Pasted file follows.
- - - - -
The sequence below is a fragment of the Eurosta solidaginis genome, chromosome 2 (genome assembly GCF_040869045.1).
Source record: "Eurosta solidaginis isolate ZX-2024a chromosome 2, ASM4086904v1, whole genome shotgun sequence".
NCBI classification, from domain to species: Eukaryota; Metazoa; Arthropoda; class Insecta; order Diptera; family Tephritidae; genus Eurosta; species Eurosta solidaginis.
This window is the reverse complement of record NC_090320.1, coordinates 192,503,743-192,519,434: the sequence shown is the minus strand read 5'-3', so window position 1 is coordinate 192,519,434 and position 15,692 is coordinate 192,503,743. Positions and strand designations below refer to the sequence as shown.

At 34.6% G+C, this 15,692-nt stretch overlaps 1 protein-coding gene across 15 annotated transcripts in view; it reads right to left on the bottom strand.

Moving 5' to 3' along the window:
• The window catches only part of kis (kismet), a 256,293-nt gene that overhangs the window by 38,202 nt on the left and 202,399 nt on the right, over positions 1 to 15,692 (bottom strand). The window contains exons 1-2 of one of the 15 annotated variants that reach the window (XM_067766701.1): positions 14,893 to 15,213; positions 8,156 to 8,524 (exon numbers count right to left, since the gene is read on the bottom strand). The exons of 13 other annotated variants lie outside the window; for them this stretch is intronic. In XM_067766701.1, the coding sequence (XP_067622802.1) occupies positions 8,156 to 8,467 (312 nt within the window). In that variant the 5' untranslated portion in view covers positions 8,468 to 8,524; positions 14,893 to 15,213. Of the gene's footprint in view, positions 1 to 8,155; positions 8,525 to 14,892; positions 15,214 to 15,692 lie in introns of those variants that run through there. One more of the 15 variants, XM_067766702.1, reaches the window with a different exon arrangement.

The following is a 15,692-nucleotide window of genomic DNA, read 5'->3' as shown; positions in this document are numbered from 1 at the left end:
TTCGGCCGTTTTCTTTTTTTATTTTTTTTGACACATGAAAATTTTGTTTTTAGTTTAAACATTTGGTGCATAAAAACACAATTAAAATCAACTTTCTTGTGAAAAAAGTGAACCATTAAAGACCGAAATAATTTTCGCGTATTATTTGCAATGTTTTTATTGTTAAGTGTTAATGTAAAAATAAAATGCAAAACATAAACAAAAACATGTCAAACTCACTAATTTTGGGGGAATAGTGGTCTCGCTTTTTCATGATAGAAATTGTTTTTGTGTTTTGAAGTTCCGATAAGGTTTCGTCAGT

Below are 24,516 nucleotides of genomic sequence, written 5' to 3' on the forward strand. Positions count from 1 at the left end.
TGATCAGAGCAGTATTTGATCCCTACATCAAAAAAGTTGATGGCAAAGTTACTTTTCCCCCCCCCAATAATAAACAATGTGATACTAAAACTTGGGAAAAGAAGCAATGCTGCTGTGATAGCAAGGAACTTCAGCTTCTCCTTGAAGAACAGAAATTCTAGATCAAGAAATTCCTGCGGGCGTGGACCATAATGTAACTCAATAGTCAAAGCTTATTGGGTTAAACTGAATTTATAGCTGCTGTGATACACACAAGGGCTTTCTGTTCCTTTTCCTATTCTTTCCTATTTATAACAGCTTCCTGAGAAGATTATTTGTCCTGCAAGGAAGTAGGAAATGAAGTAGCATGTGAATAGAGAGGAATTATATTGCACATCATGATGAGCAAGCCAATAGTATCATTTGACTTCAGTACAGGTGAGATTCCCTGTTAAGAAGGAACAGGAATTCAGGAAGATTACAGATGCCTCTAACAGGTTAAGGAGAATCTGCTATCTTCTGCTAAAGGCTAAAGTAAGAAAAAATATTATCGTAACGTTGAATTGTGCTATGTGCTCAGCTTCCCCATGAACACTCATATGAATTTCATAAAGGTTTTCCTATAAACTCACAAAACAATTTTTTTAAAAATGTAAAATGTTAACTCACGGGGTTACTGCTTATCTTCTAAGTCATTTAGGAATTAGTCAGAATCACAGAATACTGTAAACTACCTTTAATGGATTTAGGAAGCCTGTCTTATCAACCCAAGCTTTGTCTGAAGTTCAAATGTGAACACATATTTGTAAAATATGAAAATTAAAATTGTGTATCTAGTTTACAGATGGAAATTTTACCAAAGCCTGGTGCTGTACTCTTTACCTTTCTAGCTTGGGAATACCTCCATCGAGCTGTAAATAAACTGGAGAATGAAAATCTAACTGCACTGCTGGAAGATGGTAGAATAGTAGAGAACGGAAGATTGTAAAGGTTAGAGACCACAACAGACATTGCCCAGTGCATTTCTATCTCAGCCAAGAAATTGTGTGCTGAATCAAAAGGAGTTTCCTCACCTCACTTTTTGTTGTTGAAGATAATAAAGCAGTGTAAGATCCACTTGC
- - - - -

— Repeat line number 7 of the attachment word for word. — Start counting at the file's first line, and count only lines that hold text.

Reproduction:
• The window catches only part of kis (kismet), a 256,293-nt gene that overhangs the window by 38,202 nt on the left and 202,399 nt on the right, over positions 1 to 15,692 (bottom strand). The window contains exons 1-2 of one of the 15 annotated variants that reach the window (XM_067766701.1): positions 14,893 to 15,213; positions 8,156 to 8,524 (exon numbers count right to left, since the gene is read on the bottom strand). The exons of 13 other annotated variants lie outside the window; for them this stretch is intronic. In XM_067766701.1, the coding sequence (XP_067622802.1) occupies positions 8,156 to 8,467 (312 nt within the window). In that variant the 5' untranslated portion in view covers positions 8,468 to 8,524; positions 14,893 to 15,213. Of the gene's footprint in view, positions 1 to 8,155; positions 8,525 to 14,892; positions 15,214 to 15,692 lie in introns of those variants that run through there. One more of the 15 variants, XM_067766702.1, reaches the window with a different exon arrangement.